Unit Pressure

Unit pressure or simply called pressure is the amount of force exerted by a fluid distributed uniformly over a unit area.

$p = \dfrac{Force, \, F}{Area, \, A}$


If the unit pressure is not uniform over the unit area, it can be expressed as the sum of differential pressure.

$\displaystyle p = \int \dfrac{dF}{dA}$


Blaise Pascal (1623 – 1662)

Since fluid at rest cannot resist shearing stress, pressure is always at right angle to the area where it is acting. It is also worthy to note that the total hydrostatic force F = pA, which can be found by cross multiplication.

Pascal’s Law

The French mathematician Blaise Pascal (1623 – 1662) states that the pressure is the same in all directions at any point in a fluid at rest.

From the figure shown below, summation of forces in y-direction:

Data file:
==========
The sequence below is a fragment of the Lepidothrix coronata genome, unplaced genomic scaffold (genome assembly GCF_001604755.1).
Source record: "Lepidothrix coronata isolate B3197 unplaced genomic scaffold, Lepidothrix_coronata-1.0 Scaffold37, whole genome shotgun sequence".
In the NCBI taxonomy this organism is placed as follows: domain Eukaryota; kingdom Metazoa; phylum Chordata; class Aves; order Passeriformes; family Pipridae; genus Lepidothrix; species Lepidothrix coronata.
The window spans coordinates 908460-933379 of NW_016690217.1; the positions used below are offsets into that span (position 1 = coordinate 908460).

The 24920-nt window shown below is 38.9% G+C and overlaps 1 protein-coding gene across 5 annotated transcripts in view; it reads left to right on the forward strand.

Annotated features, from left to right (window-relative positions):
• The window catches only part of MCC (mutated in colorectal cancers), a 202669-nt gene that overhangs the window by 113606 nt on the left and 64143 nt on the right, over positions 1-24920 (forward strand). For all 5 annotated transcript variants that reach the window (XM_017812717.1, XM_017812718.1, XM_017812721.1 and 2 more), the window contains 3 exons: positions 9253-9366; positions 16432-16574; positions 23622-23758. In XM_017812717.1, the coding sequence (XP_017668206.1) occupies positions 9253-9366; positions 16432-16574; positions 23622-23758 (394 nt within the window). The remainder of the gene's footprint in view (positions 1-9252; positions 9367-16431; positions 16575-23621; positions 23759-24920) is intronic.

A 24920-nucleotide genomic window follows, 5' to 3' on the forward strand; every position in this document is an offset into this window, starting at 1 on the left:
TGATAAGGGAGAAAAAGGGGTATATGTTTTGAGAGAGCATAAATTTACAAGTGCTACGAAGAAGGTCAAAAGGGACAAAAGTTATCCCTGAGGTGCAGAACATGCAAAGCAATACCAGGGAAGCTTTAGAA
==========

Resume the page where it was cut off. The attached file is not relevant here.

$\Sigma F_y = 0$

$p_2A_{ABCO} = (p_1 A_{ABED}) \cos \theta $

$p_2A_{ABCO} = p_1 (A_{ABED} \cos \theta)$

Since $A_{ABCO} = A_{ABED} \cos \theta$, $p_2 = p_1$.



Summation of forces in z-direction:
$\Sigma F_z = 0$

$p_3A_{OCED} = (p_1 A_{ABED}) \sin \theta$

$p_3A_{OCED} = p_1 (A_{ABED} \sin \theta)$

Since $A_{OCED} = A_{ABED}\sin \theta$, $p_3 = p_1$.

$p_1 = p_2 = p_3$   which can be used to conclude Pascal's Law.

Summation of forces in x-direction:
$\Sigma F_x = 0$

$p_4A_{AOD} = p_5A_{BCE}$

Since   $A_{AOD} = A_{BCE}$,   $p_4 = p_5$.

Atmospheric, Gauge, and Absolute Pressures